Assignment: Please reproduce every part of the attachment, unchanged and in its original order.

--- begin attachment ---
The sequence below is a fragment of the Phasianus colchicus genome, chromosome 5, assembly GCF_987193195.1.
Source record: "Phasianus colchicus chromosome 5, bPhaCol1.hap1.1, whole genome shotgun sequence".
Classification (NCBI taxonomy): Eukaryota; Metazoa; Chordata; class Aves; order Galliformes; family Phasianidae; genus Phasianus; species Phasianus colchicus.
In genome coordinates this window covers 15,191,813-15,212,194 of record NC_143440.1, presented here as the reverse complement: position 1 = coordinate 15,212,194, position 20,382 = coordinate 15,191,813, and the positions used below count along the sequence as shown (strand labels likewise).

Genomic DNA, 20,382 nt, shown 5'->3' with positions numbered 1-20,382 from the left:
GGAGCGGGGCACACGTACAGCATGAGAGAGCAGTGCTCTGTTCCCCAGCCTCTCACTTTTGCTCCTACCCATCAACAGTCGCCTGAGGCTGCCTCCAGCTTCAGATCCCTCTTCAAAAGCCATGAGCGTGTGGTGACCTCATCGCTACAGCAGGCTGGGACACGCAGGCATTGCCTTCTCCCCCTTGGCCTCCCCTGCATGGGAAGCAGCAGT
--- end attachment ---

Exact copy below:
The sequence below is a fragment of the Phasianus colchicus genome, chromosome 5, assembly GCF_987193195.1.
Source record: "Phasianus colchicus chromosome 5, bPhaCol1.hap1.1, whole genome shotgun sequence".
Classification (NCBI taxonomy): Eukaryota; Metazoa; Chordata; class Aves; order Galliformes; family Phasianidae; genus Phasianus; species Phasianus colchicus.
In genome coordinates this window covers 15,191,813-15,212,194 of record NC_143440.1, presented here as the reverse complement: position 1 = coordinate 15,212,194, position 20,382 = coordinate 15,191,813, and the positions used below count along the sequence as shown (strand labels likewise).

Genomic DNA, 20,382 nt, shown 5'->3' with positions numbered 1-20,382 from the left:
GGAGCGGGGCACACGTACAGCATGAGAGAGCAGTGCTCTGTTCCCCAGCCTCTCACTTTTGCTCCTACCCATCAACAGTCGCCTGAGGCTGCCTCCAGCTTCAGATCCCTCTTCAAAAGCCATGAGCGTGTGGTGACCTCATCGCTACAGCAGGCTGGGACACGCAGGCATTGCCTTCTCCCCCTTGGCCTCCCCTGCATGGGAAGCAGCAGT